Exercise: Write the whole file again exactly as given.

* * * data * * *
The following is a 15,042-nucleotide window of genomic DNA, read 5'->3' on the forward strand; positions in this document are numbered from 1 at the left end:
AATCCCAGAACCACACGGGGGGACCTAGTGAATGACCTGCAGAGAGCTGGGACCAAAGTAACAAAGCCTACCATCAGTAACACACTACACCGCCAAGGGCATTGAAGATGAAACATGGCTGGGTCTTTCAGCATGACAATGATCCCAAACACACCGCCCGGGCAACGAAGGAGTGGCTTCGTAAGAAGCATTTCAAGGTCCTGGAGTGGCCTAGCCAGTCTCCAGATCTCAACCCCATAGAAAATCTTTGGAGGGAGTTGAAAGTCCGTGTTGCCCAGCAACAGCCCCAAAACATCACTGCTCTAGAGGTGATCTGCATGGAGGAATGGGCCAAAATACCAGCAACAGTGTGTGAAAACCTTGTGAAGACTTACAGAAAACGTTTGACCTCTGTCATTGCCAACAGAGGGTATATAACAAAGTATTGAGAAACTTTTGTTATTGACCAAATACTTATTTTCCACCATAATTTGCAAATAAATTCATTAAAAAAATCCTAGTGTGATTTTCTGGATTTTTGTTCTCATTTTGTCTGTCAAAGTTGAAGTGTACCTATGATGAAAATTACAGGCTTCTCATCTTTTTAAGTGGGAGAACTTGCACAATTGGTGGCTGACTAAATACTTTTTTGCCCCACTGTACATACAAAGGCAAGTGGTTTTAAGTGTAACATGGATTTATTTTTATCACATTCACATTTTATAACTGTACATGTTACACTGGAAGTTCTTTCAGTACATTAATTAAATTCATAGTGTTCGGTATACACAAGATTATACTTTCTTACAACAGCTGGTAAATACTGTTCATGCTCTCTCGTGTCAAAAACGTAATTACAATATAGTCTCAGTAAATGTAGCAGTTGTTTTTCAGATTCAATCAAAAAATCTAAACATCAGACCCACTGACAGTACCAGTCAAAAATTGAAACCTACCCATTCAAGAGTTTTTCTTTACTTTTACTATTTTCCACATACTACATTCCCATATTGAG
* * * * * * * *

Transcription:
The following is a 15,042-nucleotide window of genomic DNA, read 5'->3' on the forward strand; positions in this document are numbered from 1 at the left end:
AATCCCAGAACCACACGGGGGGACCTAGTGAATGACCTGCAGAGAGCTGGGACCAAAGTAACAAAGCCTACCATCAGTAACACACTACACCGCCAAGGGCATTGAAGATGAAACATGGCTGGGTCTTTCAGCATGACAATGATCCCAAACACACCGCCCGGGCAACGAAGGAGTGGCTTCGTAAGAAGCATTTCAAGGTCCTGGAGTGGCCTAGCCAGTCTCCAGATCTCAACCCCATAGAAAATCTTTGGAGGGAGTTGAAAGTCCGTGTTGCCCAGCAACAGCCCCAAAACATCACTGCTCTAGAGGTGATCTGCATGGAGGAATGGGCCAAAATACCAGCAACAGTGTGTGAAAACCTTGTGAAGACTTACAGAAAACGTTTGACCTCTGTCATTGCCAACAGAGGGTATATAACAAAGTATTGAGAAACTTTTGTTATTGACCAAATACTTATTTTCCACCATAATTTGCAAATAAATTCATTAAAAAAATCCTAGTGTGATTTTCTGGATTTTTGTTCTCATTTTGTCTGTCAAAGTTGAAGTGTACCTATGATGAAAATTACAGGCTTCTCATCTTTTTAAGTGGGAGAACTTGCACAATTGGTGGCTGACTAAATACTTTTTTGCCCCACTGTACATACAAAGGCAAGTGGTTTTAAGTGTAACATGGATTTATTTTTATCACATTCACATTTTATAACTGTACATGTTACACTGGAAGTTCTTTCAGTACATTAATTAAATTCATAGTGTTCGGTATACACAAGATTATACTTTCTTACAACAGCTGGTAAATACTGTTCATGCTCTCTCGTGTCAAAAACGTAATTACAATATAGTCTCAGTAAATGTAGCAGTTGTTTTTCAGATTCAATCAAAAAATCTAAACATCAGACCCACTGACAGTACCAGTCAAAAATTGAAACCTACCCATTCAAGAGTTTTTCTTTACTTTTACTATTTTCCACATACTACATTCCCATATTGAG